And finally, a third rule before we get into how to handle it. Remember that if they are asking about the price, it means they are interested, which is great. That’s good news. You as the salesperson, so much of our time is spent trying to gain a buyer’s interest, trying to meet with them, trying to sell them on our solution. When they ask you about price, it means that they are interested. So that’s a good thing. Something to remember; not really a rule, I guess, but just something to think about when you are meeting with your customers.
All right. So here here’s what I would do. Back to that question: Should I talk price before presenting? And as I mentioned, it really depends. So, to make your decision, just ask yourself, “Okay. Why are they asking about price?” First of all, could it be to establish a budget? (Which is really ideal if you think about it.) If they’re asking about your price so that they can set their budget, it means that you have a lot of control here. You are in a great advantage, because now you are telling them, “Hey, here’s what our solution is going to cost. This is what you should set aside in your budget.” When customers have a budget in place, it’s as if the money is already spent. They’re already conceptually buying into your solution. So, if they’re asking about price just so they can establish a budget, that puts you in a very good position. Okay?
Another reason they might be asking about price is they want to see if you’re within a budget that they’ve already created. And so, ask yourself, “Okay, why are they asking about price? Are they trying to see if they can afford us? Are they trying to figure out if they can afford this type of solution?” This, still, is not a bad spot to be, right? Because you also want to know if you’re going to be able to partner with them. And if they do have a budget that is already in place, the reason they’re probably asking is they just want to see if they can actually fit you within the budgets that they have set in place already.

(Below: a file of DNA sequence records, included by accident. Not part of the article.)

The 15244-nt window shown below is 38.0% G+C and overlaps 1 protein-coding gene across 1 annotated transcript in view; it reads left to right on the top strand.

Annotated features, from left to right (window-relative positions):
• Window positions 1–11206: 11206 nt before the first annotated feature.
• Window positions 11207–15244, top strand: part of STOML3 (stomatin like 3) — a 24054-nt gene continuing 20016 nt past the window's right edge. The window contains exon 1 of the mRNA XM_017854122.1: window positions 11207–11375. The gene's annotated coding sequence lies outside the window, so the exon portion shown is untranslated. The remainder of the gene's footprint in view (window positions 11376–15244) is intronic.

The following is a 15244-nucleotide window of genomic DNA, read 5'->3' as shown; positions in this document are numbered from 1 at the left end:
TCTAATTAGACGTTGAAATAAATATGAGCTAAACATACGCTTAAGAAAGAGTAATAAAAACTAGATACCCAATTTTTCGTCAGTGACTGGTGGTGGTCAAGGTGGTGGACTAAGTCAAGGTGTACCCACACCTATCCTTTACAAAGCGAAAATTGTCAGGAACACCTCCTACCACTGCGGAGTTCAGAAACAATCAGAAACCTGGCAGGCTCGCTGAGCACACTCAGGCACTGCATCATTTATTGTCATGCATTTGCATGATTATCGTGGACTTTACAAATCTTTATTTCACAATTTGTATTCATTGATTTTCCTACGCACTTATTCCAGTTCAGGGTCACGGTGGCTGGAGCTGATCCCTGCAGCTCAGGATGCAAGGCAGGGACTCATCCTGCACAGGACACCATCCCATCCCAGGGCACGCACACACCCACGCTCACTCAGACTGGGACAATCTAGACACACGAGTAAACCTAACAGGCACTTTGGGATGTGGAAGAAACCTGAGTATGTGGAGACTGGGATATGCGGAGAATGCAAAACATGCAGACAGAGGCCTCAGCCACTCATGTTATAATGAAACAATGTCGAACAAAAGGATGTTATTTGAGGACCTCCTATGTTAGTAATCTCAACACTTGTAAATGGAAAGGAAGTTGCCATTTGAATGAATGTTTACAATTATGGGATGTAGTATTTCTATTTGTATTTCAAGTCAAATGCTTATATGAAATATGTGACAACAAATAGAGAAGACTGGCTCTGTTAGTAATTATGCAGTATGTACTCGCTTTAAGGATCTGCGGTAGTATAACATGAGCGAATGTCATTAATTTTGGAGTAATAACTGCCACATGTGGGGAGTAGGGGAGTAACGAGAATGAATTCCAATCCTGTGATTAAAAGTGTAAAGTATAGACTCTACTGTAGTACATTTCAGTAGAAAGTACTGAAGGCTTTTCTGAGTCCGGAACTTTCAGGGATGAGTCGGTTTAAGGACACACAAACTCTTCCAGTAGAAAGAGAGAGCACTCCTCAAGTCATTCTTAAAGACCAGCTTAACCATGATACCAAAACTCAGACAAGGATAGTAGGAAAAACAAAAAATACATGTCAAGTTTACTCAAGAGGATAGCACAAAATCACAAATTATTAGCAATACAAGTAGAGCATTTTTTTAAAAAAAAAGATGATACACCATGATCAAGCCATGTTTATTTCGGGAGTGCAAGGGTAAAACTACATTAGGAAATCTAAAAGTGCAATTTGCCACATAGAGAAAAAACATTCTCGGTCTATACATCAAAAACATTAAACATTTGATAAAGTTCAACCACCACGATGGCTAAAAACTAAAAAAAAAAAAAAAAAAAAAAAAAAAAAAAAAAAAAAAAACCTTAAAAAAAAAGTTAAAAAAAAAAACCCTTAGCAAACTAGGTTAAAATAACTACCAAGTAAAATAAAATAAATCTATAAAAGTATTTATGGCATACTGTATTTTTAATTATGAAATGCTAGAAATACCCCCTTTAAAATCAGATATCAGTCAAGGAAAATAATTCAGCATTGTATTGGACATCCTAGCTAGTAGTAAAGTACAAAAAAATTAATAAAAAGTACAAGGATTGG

Another reason why the customer’s asking about price early on in the conversation, they may be getting ready to play a pricing game with you. They’re getting ready to give you objections. This is where they begin the negotiation process. Be aware of that as well. If the customer that you’re interacting with, if they have a track record of playing games and you sense that they’re going to object to your price, they could just be asking about it to get that process started. So be aware of that as well.
So, you have to decide whether you’re going to give that price before you’ve presented your total value. And if the buyer is looking for budgetary numbers, then I would encourage you to share price with them. And also make sure that you’re aiming high rather than low. If you get a sense they’re asking about price just so they can start giving you objections, then I would tread lightly. I would almost delay the pricing conversation at that point and say, “Look. Until I get a full understanding of your needs, I’m not sure what the price is going to be, because it could change depending on the package you choose or the solution that you have.” So, you can push the pricing conversation back. Keep that piece in mind.
So, guys, again, this is an interesting question. There are several different ways you can go. But again, just remember a couple of rules, a couple of thoughts: never talk price until you’ve demonstrated value. Number two: if you share your price, aim high, not low. Meaning, if you’re sharing budgetary numbers, aim high, not low. And also, keep in mind, when they talk price, it means they are interested.
Make it a big day.